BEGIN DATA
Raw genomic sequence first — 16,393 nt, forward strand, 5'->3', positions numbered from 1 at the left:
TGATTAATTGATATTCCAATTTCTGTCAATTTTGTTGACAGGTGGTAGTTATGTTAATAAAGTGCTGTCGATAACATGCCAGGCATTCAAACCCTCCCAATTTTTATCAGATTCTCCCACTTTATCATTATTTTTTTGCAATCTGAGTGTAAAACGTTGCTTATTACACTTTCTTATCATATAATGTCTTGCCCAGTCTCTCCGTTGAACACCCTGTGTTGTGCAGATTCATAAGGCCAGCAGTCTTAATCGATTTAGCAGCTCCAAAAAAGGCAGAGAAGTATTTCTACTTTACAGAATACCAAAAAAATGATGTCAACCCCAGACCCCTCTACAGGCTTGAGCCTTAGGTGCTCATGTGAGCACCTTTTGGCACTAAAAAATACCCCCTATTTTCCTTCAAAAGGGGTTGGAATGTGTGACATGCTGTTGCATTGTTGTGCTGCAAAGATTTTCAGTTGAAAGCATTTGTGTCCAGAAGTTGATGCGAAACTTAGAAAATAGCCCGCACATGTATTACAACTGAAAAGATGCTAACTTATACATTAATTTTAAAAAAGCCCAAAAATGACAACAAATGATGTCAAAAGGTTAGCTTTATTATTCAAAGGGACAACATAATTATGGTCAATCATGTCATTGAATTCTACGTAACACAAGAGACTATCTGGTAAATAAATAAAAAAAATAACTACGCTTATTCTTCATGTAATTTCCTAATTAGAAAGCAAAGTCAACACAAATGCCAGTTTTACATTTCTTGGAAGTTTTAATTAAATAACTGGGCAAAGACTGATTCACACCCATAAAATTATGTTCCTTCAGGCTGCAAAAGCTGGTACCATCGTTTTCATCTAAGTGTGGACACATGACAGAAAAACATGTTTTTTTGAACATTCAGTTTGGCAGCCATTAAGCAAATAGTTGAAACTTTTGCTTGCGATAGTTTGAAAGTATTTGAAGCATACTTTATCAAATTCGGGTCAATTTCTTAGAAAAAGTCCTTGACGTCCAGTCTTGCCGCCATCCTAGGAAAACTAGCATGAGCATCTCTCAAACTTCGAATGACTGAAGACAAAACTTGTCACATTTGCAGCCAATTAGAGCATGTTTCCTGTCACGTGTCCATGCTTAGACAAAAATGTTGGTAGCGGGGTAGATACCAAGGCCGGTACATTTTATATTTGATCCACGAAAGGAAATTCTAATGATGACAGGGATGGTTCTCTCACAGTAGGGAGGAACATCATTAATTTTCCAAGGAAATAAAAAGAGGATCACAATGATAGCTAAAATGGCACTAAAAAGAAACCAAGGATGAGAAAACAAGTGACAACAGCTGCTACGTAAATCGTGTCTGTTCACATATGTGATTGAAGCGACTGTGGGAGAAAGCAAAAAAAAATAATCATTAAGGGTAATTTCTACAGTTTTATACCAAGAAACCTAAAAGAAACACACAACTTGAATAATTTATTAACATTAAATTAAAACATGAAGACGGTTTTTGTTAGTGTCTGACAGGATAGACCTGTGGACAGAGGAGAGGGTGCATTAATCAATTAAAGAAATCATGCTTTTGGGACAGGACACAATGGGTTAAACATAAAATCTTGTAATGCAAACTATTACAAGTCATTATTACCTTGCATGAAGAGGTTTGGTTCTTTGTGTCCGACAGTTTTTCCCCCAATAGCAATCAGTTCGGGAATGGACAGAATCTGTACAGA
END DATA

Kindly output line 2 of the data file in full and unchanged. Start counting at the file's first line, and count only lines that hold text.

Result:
TGATTAATTGATATTCCAATTTCTGTCAATTTTGTTGACAGGTGGTAGTTATGTTAATAAAGTGCTGTCGATAACATGCCAGGCATTCAAACCCTCCCAATTTTTATCAGATTCTCCCACTTTATCATTATTTTTTTGCAATCTGAGTGTAAAACGTTGCTTATTACACTTTCTTATCATATAATGTCTTGCCCAGTCTCTCCGTTGAACACCCTGTGTTGTGCAGATTCATAAGGCCAGCAGTCTTAATCGATTTAGCAGCTCCAAAAAAGGCAGAGAAGTATTTCTACTTTACAGAATACCAAAAAAATGATGTCAACCCCAGACCCCTCTACAGGCTTGAGCCTTAGGTGCTCATGTGAGCACCTTTTGGCACTAAAAAATACCCCCTATTTTCCTTCAAAAGGGGTTGGAATGTGTGACATGCTGTTGCATTGTTGTGCTGCAAAGATTTTCAGTTGAAAGCATTTGTGTCCAGAAGTTGATGCGAAACTTAGAAAATAGCCCGCACATGTATTACAACTGAAAAGATGCTAACTTATACATTAATTTTAAAAAAGCCCAAAAATGACAACAAATGATGTCAAAAGGTTAGCTTTATTATTCAAAGGGACAACATAATTATGGTCAATCATGTCATTGAATTCTACGTAACACAAGAGACTATCTGGTAAATAAATAAAAAAAATAACTACGCTTATTCTTCATGTAATTTCCTAATTAGAAAGCAAAGTCAACACAAATGCCAGTTTTACATTTCTTGGAAGTTTTAATTAAATAACTGGGCAAAGACTGATTCACACCCATAAAATTATGTTCCTTCAGGCTGCAAAAGCTGGTACCATCGTTTTCATCTAAGTGTGGACACATGACAGAAAAACATGTTTTTTTGAACATTCAGTTTGGCAGCCATTAAGCAAATAGTTGAAACTTTTGCTTGCGATAGTTTGAAAGTATTTGAAGCATACTTTATCAAATTCGGGTCAATTTCTTAGAAAAAGTCCTTGACGTCCAGTCTTGCCGCCATCCTAGGAAAACTAGCATGAGCATCTCTCAAACTTCGAATGACTGAAGACAAAACTTGTCACATTTGCAGCCAATTAGAGCATGTTTCCTGTCACGTGTCCATGCTTAGACAAAAATGTTGGTAGCGGGGTAGATACCAAGGCCGGTACATTTTATATTTGATCCACGAAAGGAAATTCTAATGATGACAGGGATGGTTCTCTCACAGTAGGGAGGAACATCATTAATTTTCCAAGGAAATAAAAAGAGGATCACAATGATAGCTAAAATGGCACTAAAAAGAAACCAAGGATGAGAAAACAAGTGACAACAGCTGCTACGTAAATCGTGTCTGTTCACATATGTGATTGAAGCGACTGTGGGAGAAAGCAAAAAAAAATAATCATTAAGGGTAATTTCTACAGTTTTATACCAAGAAACCTAAAAGAAACACACAACTTGAATAATTTATTAACATTAAATTAAAACATGAAGACGGTTTTTGTTAGTGTCTGACAGGATAGACCTGTGGACAGAGGAGAGGGTGCATTAATCAATTAAAGAAATCATGCTTTTGGGACAGGACACAATGGGTTAAACATAAAATCTTGTAATGCAAACTATTACAAGTCATTATTACCTTGCATGAAGAGGTTTGGTTCTTTGTGTCCGACAGTTTTTCCCCCAATAGCAATCAGTTCGGGAATGGACAGAATCTGTACAGA